Increased activity in London equals better news for the wider economy
The London housing market often marches to its own beat and while what is happening in the capital is not always reflective of the rest of the UK, its apparent revival is a good sign.
The pandemic turned the housing market on its head, with demand for country living rocketing while demand in the cities – London in particular – eased.
That however could be a pattern in reverse. For example, some of our busiest postcodes are currently in London, which is encouraging, especially in the face of rising interest rates, inflation, and a cost-of-living crisis.
London’s position as the economic hub of the UK means when confidence is high in the capital – and its housing market – it generally equals better news for the wider UK economy.
Several meanders encountered on the road to recovery
The post-Covid move back into the capital has perhaps not been as speedy as some had predicted but nevertheless it is picking up pace. As the reality of a quiet life – and no Deliveroo – sets in for former city dwellers, we are seeing a return to city living.
Recent figures from Rightmove show buyer competition in London was up 35% in May, compared to the same time last year and rental demand up a staggering 140%. This is also reflected in rental prices, with the capital reaching a new record average asking rent of £2,257 per calendar month in the second quarter of 2022. Annual growth in asking rents in London is now at 15.8%; the fastest ever rate of any region recorded by Rightmove.
As we move further into 2022 and the return to office life picks up, we could see demand for both purchase and rentals increase further, both of which could impact house prices.
Continued growth amongst challenges
Although London experienced house price growth of 7.4% in the year to July 2022, this represented the lowest house price growth out of any UK region according to Rightmove.
Of course, when we talk about the London market, this too has its sub-sections which can often be contrasting. The prime market in particular has its challenges. Prime central London house prices are up 3.3% on last year. Although this marks the highest annual growth seen since September 2014, they are still down 17.6% in value on their 2014 peak, according to Savills.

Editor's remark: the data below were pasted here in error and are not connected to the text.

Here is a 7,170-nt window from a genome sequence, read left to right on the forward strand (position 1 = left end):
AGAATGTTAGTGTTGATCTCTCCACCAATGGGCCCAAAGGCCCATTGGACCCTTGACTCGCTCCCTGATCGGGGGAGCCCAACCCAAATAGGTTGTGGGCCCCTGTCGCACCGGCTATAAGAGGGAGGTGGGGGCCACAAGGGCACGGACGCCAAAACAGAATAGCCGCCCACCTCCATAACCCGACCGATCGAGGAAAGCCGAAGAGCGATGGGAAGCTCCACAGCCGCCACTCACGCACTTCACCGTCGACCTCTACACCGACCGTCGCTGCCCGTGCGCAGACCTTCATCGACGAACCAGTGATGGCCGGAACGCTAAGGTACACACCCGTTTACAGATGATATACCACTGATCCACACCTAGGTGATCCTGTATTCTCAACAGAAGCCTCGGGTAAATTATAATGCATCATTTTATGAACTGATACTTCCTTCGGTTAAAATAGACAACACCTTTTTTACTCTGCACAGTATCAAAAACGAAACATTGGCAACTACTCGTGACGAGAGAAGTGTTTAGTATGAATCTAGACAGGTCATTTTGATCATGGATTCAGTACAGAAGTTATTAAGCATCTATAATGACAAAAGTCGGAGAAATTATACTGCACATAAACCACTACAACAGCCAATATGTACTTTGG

The war in Ukraine and the subsequent drop off in foreign buyers is having an impact at the top end of the market and without a large influx of foreign investors, its recovery is expected to be slow.
Stock shortages continue to drive prices
Just like the rest of the UK however, the prime London market also suffers from a lack of stock and this should ensure no dramatic slide in prices.
Almost half – 45% – of Savills agents in prime Central London and 42% in outer London cited a lack of stock in Q2, down from 64% and 68% in Q1.
Even with hybrid working, there is a strong desire to be close to the office, Savills reports, with Tube travel reaching a post-pandemic high in June; reaching 60% of the pre-pandemic average.
This suggests there is still some way to go before the London market settles back into what might be the new norm. Setting aside the lack of affordable rental properties, the mood and consensus is that the capital will continue its recovery at a steady but slow pace for the reminder of the year.
London represents a microcosm of the UK market as a whole
Savills is predicting a 6% rise in all London prime property this year and 3.5% in the mainstream London markets.
The performance of the capital’s housing market always draws attention, which can at times be a cause of frustration for those outside of the big smoke. However, when the London housing market is in the doldrums, this can signal wider economic issues, so a return to confidence in this part of the country should be welcomed; especially in the current economic climate.
Simon Jackson is managing director of SDL Surveying
First published by Financial Reporter